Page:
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 for Sail yard
From The Collaborative International Dictionary of English v.0.48 :

  Sail \Sail\, n. [OE. seil, AS. segel, segl; akin to D. zeil,
     OHG. segal, G. & Sw. segel, Icel. segl, Dan. seil. [root]
     1. An extent of canvas or other fabric by means of which the
        wind is made serviceable as a power for propelling vessels
        through the water.
        [1913 Webster]
              Behoves him now both sail and oar.    --Milton.
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     2. Anything resembling a sail, or regarded as a sail.
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     3. A wing; a van. [Poetic]
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              Like an eagle soaring
              To weather his broad sails.           --Spenser.
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     4. The extended surface of the arm of a windmill.
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     5. A sailing vessel; a vessel of any kind; a craft.
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     Note: In this sense, the plural has usually the same form as
           the singular; as, twenty sail were in sight.
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     6. A passage by a sailing vessel; a journey or excursion upon
        the water.
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     Note: Sails are of two general kinds, fore-and-aft sails,
           and square sails. Square sails are always bent to
           yards, with their foot lying across the line of the
           vessel. Fore-and-aft sails are set upon stays or gaffs
           with their foot in line with the keel. A fore-and-aft
           sail is triangular, or quadrilateral with the after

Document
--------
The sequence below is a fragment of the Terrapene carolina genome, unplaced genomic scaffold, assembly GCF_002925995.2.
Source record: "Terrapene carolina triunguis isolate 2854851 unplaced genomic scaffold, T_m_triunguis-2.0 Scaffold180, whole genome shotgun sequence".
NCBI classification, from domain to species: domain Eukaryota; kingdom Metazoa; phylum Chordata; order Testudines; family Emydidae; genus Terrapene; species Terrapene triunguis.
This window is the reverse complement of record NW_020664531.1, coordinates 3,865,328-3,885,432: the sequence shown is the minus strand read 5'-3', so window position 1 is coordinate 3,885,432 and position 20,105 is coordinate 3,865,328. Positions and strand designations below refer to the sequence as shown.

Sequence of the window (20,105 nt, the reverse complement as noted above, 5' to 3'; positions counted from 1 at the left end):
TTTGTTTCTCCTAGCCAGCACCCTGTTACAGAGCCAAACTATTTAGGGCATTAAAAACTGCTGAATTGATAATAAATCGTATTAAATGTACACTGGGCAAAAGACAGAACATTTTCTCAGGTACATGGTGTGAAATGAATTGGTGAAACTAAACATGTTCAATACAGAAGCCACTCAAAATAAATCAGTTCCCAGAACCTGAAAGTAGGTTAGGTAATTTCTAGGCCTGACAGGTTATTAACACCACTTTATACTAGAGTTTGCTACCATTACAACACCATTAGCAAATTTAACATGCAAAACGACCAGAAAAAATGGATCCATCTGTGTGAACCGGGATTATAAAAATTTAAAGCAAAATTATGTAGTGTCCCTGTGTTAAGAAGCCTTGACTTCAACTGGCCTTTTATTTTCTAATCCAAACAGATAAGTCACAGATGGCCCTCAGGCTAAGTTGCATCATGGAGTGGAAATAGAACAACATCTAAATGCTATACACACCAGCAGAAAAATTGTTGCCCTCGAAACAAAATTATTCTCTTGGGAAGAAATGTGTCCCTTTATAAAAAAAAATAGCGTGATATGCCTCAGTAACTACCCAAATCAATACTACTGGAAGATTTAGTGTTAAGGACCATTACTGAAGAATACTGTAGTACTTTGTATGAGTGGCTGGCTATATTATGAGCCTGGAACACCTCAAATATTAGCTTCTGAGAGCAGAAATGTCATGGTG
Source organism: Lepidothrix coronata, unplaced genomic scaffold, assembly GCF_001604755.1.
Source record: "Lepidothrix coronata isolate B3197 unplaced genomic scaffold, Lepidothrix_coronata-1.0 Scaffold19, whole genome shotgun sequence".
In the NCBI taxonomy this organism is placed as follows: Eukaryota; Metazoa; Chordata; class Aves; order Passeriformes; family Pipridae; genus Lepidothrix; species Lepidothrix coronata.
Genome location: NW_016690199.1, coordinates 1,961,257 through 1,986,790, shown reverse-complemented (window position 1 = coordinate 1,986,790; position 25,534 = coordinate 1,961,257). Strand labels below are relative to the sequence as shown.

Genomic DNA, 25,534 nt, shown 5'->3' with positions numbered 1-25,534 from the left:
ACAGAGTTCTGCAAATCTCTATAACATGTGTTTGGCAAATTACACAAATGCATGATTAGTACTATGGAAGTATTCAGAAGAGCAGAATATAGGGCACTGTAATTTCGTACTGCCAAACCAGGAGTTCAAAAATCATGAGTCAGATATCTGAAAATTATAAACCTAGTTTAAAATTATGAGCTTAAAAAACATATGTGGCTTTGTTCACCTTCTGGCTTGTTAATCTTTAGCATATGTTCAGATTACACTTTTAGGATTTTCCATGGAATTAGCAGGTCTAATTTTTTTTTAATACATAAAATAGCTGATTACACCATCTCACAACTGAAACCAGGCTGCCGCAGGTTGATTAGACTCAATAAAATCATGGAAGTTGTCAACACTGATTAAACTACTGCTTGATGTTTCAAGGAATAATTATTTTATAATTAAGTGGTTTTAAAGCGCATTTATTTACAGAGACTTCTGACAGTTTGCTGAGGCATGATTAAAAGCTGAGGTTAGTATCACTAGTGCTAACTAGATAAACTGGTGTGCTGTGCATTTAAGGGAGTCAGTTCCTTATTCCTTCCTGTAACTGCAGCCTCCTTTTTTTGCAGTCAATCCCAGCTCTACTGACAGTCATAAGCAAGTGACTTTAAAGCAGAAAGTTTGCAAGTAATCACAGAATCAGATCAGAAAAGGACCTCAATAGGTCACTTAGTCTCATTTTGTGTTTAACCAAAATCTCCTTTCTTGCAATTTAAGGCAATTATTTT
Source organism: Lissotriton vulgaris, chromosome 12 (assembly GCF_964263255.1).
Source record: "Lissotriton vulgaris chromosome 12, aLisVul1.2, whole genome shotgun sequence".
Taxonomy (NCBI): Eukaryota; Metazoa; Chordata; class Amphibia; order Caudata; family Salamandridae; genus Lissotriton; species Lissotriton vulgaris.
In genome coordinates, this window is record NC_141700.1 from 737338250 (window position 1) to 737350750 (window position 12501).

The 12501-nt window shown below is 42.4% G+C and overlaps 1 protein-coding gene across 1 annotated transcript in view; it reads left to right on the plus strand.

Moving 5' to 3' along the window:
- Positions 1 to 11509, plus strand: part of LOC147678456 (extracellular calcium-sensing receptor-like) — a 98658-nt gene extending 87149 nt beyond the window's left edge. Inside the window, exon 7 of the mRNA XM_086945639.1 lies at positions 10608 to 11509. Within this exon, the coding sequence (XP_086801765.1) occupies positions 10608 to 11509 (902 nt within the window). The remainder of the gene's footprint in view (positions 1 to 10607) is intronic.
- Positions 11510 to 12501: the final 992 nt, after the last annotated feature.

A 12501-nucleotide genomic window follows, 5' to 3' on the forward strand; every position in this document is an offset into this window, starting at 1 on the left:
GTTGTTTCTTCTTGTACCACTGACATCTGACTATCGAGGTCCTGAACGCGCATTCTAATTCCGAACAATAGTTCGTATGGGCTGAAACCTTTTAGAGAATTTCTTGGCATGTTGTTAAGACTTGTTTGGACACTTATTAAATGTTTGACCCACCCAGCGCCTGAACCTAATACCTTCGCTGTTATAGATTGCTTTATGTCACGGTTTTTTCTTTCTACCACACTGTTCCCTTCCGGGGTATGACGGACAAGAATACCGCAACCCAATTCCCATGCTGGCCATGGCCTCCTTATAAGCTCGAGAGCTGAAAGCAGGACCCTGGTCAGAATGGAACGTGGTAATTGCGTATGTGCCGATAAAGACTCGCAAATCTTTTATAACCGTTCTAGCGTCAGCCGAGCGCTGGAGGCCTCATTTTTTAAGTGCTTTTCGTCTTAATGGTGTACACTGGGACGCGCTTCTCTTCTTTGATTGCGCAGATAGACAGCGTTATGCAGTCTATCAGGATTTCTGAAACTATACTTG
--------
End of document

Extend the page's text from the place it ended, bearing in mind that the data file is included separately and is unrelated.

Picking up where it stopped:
leech longer than the fore leech. Square sails are
           quadrilateral, but not necessarily square. See Phrases
           under Fore, a., and Square, a.; also, Bark,
           Brig, Schooner, Ship, Stay.
           [1913 Webster]
     Sail burton (Naut.), a purchase for hoisting sails aloft
        for bending.
     Sail fluke (Zool.), the whiff.
     Sail hook, a small hook used in making sails, to hold the
        seams square.
     Sail loft, a loft or room where sails are cut out and made.
     Sail room (Naut.), a room in a vessel where sails are
        stowed when not in use.
     Sail yard (Naut.), the yard or spar on which a sail is
     Shoulder-of-mutton sail (Naut.), a triangular sail of
        peculiar form. It is chiefly used to set on a boat's mast.
     To crowd sail. (Naut.) See under Crowd.
     To loose sails (Naut.), to unfurl or spread sails.
     To make sail (Naut.), to extend an additional quantity of
     To set a sail (Naut.), to extend or spread a sail to the
     To set sail (Naut.), to unfurl or spread the sails; hence,
        to begin a voyage.
     To shorten sail (Naut.), to reduce the extent of sail, or
        take in a part.
     To strike sail (Naut.), to lower the sails suddenly, as in
        saluting, or in sudden gusts of wind; hence, to
        acknowledge inferiority; to abate pretension.
     Under sail, having the sails spread.
        [1913 Webster]

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